Don’t Talk About This, Talk About That


I never submit my tax return until the last day, unless I’m getting a refund, which is not the case this year. It’s a bummer having to shell out extra money at tax time, so instead of writing about that, I’m going to write about my favorite poet, T. S. Eliot, whose epic poem The Wasteland is often quoted around the tax deadline. It’s just the first line of the poem: April is the cruelest month.

Here’s the first four lines of the poem to provide a little¬†context.

April is the cruelest month, breeding
Lilacs out of the dead land, mixing
Memory and desire, stirring
Dull roots with spring rain

Eliot wrote notes for the poem at the request of the publisher, but later disavowed them as bogus, so it’s not clear what the poem refers to. When I first read it I thought it was about Europe emerging from the dark winter of world war. Here’s one of my favorite lines:

There is shadow under this red rock,
(Come in under the shadow of this red rock),
And I will show you something different from either
Your shadow at morning striding behind you
Or your shadow at evening rising to meet you;
I will show you fear in a handful of dust

This seems to refer to the dawn of nuclear weapons, but the poem was written in 1922. Come in under the shadow of this red rock. Gives me chills.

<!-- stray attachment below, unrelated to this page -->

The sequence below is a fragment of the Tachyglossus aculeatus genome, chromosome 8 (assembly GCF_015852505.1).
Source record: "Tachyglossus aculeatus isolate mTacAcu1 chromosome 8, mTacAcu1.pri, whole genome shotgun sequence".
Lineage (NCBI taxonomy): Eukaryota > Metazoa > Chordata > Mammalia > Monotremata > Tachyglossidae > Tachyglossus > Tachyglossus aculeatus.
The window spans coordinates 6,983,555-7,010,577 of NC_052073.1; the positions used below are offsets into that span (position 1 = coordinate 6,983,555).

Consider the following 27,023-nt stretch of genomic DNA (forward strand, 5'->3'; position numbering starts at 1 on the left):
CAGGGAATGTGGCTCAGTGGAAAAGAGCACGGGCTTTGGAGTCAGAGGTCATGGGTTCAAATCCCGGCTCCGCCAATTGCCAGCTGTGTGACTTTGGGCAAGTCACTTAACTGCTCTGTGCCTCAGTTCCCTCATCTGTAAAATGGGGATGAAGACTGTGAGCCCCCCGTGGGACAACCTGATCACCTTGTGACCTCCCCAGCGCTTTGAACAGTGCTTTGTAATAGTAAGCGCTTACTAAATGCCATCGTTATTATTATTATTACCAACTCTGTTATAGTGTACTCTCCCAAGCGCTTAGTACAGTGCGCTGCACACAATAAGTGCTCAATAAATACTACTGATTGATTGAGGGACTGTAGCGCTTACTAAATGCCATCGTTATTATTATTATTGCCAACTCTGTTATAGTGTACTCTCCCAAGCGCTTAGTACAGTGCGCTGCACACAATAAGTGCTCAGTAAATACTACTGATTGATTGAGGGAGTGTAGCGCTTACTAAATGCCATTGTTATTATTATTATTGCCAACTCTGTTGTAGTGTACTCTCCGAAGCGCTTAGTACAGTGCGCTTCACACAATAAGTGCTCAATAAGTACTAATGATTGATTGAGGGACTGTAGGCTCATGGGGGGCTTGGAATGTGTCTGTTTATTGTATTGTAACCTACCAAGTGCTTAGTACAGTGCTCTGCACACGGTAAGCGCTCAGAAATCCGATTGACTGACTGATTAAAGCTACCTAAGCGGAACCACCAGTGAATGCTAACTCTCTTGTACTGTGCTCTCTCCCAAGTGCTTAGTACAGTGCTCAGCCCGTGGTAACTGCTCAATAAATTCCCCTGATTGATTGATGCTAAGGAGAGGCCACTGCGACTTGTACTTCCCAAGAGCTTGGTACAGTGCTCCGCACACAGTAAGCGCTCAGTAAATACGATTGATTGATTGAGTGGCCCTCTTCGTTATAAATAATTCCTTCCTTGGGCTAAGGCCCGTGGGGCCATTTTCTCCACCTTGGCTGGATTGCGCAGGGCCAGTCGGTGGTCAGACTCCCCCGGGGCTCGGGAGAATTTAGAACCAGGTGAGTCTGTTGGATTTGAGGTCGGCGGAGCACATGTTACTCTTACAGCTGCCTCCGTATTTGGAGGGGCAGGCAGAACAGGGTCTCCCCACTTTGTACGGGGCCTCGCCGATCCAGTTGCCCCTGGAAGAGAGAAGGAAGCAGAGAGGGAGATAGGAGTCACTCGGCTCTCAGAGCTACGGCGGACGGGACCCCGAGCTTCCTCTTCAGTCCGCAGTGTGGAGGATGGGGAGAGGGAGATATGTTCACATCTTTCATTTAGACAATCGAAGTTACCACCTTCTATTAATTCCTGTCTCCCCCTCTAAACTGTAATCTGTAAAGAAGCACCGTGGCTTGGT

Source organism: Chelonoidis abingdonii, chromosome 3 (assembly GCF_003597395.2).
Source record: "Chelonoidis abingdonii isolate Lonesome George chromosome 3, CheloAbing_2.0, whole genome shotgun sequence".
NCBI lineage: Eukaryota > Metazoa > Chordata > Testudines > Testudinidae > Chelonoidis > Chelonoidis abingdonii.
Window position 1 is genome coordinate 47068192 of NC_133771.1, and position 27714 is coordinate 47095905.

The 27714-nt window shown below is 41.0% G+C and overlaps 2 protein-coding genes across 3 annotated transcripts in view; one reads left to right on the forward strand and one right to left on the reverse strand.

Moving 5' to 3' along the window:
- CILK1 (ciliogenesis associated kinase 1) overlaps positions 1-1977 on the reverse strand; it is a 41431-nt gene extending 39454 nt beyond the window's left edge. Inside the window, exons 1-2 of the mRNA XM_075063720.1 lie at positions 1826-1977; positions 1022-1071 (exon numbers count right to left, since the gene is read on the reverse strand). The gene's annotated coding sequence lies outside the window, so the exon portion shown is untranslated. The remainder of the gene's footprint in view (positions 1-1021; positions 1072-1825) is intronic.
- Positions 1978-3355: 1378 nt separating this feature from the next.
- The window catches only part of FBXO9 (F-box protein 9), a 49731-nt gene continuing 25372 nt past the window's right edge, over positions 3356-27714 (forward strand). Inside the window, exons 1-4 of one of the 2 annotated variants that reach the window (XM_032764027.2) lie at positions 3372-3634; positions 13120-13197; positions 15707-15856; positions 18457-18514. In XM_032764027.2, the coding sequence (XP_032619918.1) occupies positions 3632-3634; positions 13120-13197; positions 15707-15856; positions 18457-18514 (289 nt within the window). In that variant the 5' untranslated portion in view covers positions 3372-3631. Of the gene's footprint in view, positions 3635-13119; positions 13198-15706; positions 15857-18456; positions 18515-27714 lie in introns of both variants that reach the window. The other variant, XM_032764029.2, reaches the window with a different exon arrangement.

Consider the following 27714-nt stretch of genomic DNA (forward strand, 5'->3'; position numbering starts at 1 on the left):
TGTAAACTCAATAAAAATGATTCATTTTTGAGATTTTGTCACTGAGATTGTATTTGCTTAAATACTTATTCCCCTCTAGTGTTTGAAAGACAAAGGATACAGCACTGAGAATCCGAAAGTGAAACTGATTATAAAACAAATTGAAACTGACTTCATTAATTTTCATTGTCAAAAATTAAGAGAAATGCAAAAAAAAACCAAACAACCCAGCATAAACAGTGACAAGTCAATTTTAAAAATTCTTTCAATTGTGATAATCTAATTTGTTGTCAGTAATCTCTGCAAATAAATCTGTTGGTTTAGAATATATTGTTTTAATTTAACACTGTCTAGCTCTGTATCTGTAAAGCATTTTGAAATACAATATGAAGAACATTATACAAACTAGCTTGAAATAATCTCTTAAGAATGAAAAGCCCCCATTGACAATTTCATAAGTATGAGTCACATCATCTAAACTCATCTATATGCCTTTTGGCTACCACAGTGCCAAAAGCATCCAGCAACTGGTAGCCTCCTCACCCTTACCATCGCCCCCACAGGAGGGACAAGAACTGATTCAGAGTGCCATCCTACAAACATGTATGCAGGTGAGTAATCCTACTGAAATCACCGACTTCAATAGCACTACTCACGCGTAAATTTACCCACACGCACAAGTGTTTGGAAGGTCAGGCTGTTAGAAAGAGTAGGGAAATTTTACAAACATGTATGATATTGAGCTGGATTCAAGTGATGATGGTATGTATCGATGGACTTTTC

David Bowie is reported to have said that when fans would meet him they’d often quote his lyrics and offer an explanation of their meaning. He would always listen to the explanation and say “Yes, that’s it exactly,” even if he didn’t have that explanation in mind when he wrote the lyrics. He said he did that ¬†because it’s fun for people to project their own meaning into art and by so doing make it more meaningful for them.

T. S. Eliot is probably best known for his series of poems about cats, which served as inspiration for the musical play, “Cats.” The cool thing about the cat poems is you can match your cat to one of them. My cat’s name is Rocky and I’ve matched him with the poem Bustopher Jones: The Cat About Town. Here’s an excerpt.

Bustopher Jones is not skin and bones–
In fact he’s remarkably fat.
He doesn’t haunt pubs–he has eight or nine clubs,
For he’s the St. James’s Street Cat!
He’s the cat we all greet as he walks down the street
In his coat of fastidious black:
No commonplace mousers have such well-cut trousers
Or such an impeccable back.

Rocky’s old now, but when he was younger he weighed about twenty pounds. Now he’s down below ten pounds, but still hanging in there. Speaking of cats…


There’s a business near where I work called RAWR. I’ve walked by it a few times but never stopped to figure out what it was. At first I thought it was a restaurant, but then noticed there are no tables; just a service counter and a cold box with neatly aligned cylindrical containers, so I thought maybe it was a grab and go lunch place.

One day I decided to end the mystery and as I went inside I noticed that the door had the phrase “Eat Like A Lion” stenciled on it. The nice lady at the counter explained that RAWR sells cat food. RAWR is a boutique cat food outlet. Seriously. According to the nice lady at the counter they source chickens and fish locally and use the entire animal. You buy the food frozen and let it defrost before feeding it to ditty fuzz. I was going to buy some, but my cat is on a prescription diet.

Poor Rocky. I’ll miss him when he’s gone.